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Med Sci Sports Exerc. 2011 Nov;43(11):2110-9. doi: 10.1249/MSS.0b013e31821f8634.

Bone quality and muscle strength in female athletes with lower limb stress fractures.

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1
Schulich School of Engineering, University of Calgary, Calgary, Alberta, Canada.

Abstract

PURPOSE:

Lower limb stress fractures (SF) have a high prevalence in female athletes of running-related sports. The purpose of this study was to investigate bone quality, including bone microarchitecture and strength, and muscle strength in athletes diagnosed with SF.

METHODS:

Female athletes with lower limb SF (SF subjects, n = 19, 18-45 yr, premenopausal) and healthy female athletes (NSF subjects, n = 19) matched according to age, sport, and weekly training volume were recruited. Bone microarchitecture of all participants was assessed using high-resolution peripheral quantitative computed tomography at two skeletal sites along the distal tibia of the dominant leg. Bone strength and load distribution between cortical and trabecular bone was estimated by finite element analysis. Using dual-energy x-ray absorptiometry, areal bone mineral density (aBMD) at the hip, femoral neck, and spine was measured. Muscle torque (knee extension, plantarflexion, eversion/inversion) was assessed (Biodex dynamometer) as a measure of lower leg muscle strength.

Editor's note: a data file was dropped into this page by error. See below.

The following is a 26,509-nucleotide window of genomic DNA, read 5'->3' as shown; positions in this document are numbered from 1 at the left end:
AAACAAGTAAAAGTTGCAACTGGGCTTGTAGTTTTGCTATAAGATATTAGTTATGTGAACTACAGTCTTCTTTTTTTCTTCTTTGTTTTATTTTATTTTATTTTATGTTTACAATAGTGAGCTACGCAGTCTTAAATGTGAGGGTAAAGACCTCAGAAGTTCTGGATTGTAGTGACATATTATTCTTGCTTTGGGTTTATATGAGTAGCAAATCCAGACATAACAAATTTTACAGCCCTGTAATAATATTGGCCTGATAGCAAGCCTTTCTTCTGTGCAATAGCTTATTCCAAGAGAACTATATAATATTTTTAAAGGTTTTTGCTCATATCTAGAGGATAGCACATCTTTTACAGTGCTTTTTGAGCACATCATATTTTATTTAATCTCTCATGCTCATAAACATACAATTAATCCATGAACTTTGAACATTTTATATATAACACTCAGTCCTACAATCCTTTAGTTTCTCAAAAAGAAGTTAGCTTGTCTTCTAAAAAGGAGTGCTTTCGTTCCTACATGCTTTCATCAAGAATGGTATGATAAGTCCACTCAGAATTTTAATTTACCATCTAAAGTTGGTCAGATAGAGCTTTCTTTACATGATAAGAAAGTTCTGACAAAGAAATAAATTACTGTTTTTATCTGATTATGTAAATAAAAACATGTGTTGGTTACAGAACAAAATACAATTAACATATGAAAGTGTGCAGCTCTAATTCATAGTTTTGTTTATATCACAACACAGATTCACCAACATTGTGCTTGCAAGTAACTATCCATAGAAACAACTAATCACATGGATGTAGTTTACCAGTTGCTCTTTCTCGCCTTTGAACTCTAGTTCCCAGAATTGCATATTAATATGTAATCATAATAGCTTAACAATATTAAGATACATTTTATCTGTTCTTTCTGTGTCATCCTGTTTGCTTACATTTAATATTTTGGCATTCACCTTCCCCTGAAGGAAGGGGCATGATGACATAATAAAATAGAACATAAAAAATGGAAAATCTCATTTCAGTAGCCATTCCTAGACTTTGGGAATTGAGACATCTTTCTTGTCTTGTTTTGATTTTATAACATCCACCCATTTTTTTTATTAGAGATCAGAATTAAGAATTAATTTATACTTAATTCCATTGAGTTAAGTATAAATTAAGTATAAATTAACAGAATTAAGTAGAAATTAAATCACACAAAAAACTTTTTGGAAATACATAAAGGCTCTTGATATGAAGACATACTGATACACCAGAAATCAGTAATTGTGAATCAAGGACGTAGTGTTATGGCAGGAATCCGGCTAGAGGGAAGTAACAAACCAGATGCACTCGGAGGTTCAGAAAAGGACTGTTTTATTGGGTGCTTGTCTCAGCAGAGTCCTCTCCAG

RESULTS:

SF subjects, after adjusting for body weight, had thinner tibia compared with NSF subjects as indicated by a lower tibial cross-sectional area (-7.8%, P = 0.02) and higher load carried by the cortex as indicated by finite element analysis (4.1%, P = 0.02). Further site-specific regional analysis revealed that, in the posterior region of the tibia, SF subjects had lower trabecular BMD (-19.8%, P = 0.02) and less cortical area (-5.2%, P = 0.02). The SF group exhibited reduced knee extension strength (-18.3%, P = 0.03) compared with NSF subjects.

CONCLUSIONS:

These data suggest an association of impaired bone quality, particularly in the posterior region of the distal tibia, and decreased muscle strength with lower limb SF in female athletes.

PMID:
21552163
DOI:
10.1249/MSS.0b013e31821f8634
[Indexed for MEDLINE]
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